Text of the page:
What do you think motivates people to work every morning? Do you believe that they gain great satisfaction and are proud of the best possible job? Or, on the contrary, do they consider it a burden and simply work for money? A zero-one system, i.e. a committed or lazy employee? Theory of X and Y by McGregor.
Are you a manager, an employer? Get to know the assumptions of theory that can affect your way of managing human resources, or maybe you are on the other side and as an employee you feel reluctant to work and demotivated? Moreover, remember that even dream work for some will be only a daily duty…
A committed and lazy employee? McGregor’s theory X and Y
In the 1960s, social psychologist Douglas McGregor developed two contrasting theories, where he explained how managers’ beliefs in what motivates their people can influence their management style. He called this theory X and Y and it is important even today, but now with strong “deviations”, because our society has also undergone some transformation and now we can say that we are in the sphere of motivation 3.0.
The theory of X and Y was first explained by McGregor in his book “The Company’s Human Page” and refers to two management styles – authoritarian (X Theory) and participatory (Y Theory). McGregor’s research was based on the hierarchy of Maslow’s needs known to us. Namely, McGregor divided the Mass hierarchy into the needs of the lower order (Theory X) and the needs of the higher order (Theory Y).
Theory X
Superiors in Theory X tend to be pessimistic about their people and assume that they are naturally demotivated and do not like work. This leads to the conclusion that team members must be constantly encouraged, rewarded or punished to ensure that they carry out their tasks. Below is a graphic description of the employee X:
Working in organizations or companies managed in this way is repetitive and people are often motivated by the “carrot and stick” approach. Performance and remuneration assessments are usually based on specific results, e.g. on sales or production of a product.
According to McGregor, organisations with an X Theory approach generally have several levels of managers (managers) and supervisors who supervise, direct and control their work. It is often an authoritarian style, with strong control over the actions of employees. Fortunately, motivating and guiding with the X Theory has recently been softened and evolved. Incidentally, read: Are you a type of leader?
Theory Y
Theory of the idyll 😉 Superiors in Theory Y are optimistic and positive about their people, they encourage cooperation based on mutual trust, and above all they believe in the skills of their employees and want to awaken the best in them.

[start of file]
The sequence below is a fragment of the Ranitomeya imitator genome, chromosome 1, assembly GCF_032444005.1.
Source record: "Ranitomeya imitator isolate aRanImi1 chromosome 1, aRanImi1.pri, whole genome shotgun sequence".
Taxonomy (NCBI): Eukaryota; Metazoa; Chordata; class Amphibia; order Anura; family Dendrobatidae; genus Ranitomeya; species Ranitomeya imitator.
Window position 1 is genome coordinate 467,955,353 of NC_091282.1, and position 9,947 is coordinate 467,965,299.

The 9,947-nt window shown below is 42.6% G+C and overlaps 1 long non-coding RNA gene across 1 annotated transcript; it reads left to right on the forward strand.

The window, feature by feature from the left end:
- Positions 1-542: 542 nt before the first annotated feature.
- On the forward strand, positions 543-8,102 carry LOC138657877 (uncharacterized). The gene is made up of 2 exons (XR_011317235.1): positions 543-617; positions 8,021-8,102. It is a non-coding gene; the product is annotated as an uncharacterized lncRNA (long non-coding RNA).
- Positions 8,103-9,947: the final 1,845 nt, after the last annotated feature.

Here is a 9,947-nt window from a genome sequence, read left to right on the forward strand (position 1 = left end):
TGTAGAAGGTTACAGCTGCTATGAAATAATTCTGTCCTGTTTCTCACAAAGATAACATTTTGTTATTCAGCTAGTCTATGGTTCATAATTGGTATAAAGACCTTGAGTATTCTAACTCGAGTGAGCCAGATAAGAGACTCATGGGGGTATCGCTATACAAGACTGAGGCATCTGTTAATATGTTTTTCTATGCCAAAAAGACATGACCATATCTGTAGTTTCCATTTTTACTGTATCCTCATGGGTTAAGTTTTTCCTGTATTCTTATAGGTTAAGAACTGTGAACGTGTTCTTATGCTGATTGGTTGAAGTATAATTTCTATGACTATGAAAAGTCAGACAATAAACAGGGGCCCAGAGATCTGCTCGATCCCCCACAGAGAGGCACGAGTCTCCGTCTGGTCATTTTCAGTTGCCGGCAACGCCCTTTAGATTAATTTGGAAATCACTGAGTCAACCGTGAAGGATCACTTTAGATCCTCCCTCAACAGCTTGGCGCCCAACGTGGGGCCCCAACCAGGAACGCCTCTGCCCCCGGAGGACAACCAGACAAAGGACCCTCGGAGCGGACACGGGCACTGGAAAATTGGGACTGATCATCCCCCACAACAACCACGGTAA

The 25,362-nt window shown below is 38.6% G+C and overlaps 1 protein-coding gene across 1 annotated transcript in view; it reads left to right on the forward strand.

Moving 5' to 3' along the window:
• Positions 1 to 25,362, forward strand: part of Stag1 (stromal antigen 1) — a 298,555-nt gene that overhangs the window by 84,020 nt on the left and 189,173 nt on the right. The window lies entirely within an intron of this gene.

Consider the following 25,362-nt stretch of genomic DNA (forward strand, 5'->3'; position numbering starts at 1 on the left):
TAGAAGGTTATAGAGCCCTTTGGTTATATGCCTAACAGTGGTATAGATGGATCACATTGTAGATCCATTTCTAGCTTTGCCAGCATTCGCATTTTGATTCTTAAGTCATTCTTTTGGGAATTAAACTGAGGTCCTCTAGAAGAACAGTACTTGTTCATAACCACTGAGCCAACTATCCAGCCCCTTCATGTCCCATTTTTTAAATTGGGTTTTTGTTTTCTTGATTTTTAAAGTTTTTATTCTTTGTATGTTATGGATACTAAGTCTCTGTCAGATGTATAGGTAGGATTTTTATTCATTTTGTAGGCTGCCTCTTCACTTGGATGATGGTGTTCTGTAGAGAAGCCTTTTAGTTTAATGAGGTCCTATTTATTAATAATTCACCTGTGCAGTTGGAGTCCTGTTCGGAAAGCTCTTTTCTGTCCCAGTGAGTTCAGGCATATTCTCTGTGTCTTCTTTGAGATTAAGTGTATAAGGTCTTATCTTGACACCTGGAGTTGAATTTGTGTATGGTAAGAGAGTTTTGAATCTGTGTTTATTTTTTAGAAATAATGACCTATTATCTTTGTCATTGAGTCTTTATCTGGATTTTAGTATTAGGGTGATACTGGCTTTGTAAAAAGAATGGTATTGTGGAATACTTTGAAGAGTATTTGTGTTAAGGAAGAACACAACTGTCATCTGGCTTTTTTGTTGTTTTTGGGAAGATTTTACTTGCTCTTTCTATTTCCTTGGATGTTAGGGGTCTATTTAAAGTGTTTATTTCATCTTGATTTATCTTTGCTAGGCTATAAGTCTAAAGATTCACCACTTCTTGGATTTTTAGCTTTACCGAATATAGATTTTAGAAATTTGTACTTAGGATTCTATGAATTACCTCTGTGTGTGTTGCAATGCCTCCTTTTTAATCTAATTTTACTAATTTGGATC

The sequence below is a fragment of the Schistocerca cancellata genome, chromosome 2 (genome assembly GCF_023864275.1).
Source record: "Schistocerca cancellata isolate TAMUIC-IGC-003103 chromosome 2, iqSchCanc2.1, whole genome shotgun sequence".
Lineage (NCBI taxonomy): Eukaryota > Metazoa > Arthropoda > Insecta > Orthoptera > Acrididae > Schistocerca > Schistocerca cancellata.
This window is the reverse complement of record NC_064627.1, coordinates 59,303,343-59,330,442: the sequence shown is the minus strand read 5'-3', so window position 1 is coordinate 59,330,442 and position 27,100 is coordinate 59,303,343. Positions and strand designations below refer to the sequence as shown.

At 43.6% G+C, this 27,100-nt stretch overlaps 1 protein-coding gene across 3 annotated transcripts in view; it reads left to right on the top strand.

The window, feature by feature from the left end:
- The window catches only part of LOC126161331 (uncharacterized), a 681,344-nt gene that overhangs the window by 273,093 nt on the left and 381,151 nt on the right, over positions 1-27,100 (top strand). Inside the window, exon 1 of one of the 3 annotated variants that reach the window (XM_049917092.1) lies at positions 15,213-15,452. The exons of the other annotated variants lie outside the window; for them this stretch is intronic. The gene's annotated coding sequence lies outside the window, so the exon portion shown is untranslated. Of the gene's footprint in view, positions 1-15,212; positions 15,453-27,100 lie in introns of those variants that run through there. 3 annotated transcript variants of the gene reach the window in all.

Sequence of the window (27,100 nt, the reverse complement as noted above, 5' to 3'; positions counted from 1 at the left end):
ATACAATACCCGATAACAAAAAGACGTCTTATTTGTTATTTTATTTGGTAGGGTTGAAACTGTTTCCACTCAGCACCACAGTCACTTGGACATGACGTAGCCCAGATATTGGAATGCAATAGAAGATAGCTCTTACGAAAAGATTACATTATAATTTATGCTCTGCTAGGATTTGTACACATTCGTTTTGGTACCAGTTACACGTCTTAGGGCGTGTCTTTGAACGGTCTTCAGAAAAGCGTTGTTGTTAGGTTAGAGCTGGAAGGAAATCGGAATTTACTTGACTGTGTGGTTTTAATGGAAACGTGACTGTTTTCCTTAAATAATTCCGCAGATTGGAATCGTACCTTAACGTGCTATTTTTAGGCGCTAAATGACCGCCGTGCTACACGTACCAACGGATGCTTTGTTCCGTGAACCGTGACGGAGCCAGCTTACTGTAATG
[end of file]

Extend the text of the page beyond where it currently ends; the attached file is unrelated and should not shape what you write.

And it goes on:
An employee in Theory Y is entrusted with greater decision-making and responsibility. Evaluations are also regular, but unlike in the X Theory, they are used proactively, for open communication, to stimulate action. Here we also have a greater opportunity for promotion, demonstrating, and taking part in training to improve qualifications. Employee Y:
This theory fits in very strongly with the current career of young people, the generation of post-communist times, where man does not want to be just a “cog in the machine”. This is related to the nature of work, where it is not only an expression of financial resourcefulness, but also an opportunity for one’s own development and fulfillment in many fields. On the other hand, there is the constant “rat race”, stereotypes (and negative standards) of the corporate community and the achievement of goals beyond all norms.
Theory Z – William Ouchi
McGregor attempted further research into human motivation to work, but unfortunately the work was interrupted by his death. Other interesting theories have been developed on this subject. One of them is the Theory of William Ouchi.
The Theory From Human Motivation to Work was developed by William Ouchi, an American management professor, who published his research in his book “Theory Z: How American Management Can Fulfil the Japanese Challenge”. (1981).
The Z Theory, the style of “Japanese management”, combines the best of McGregor’s Y Theory with Japanese human motivation. Z Theory focuses on enhancing employee loyalty to the company, resulting in a life-long job with a strong emphasis on employee well-being, both at work and beyond. We can talk here about stable employment, high productivity and employee satisfaction.
Modern direction of human motivation to work
How we are motivated and evaluated by our supervisors affects our work. The right approach can make a difference, it can provide opportunities for development. Involved or lazy employee? McGregor’s theory of X and Y can give us a lot to think about. However, at present we are entering the trend of Motivation 3.0, i.e. high motivation c only.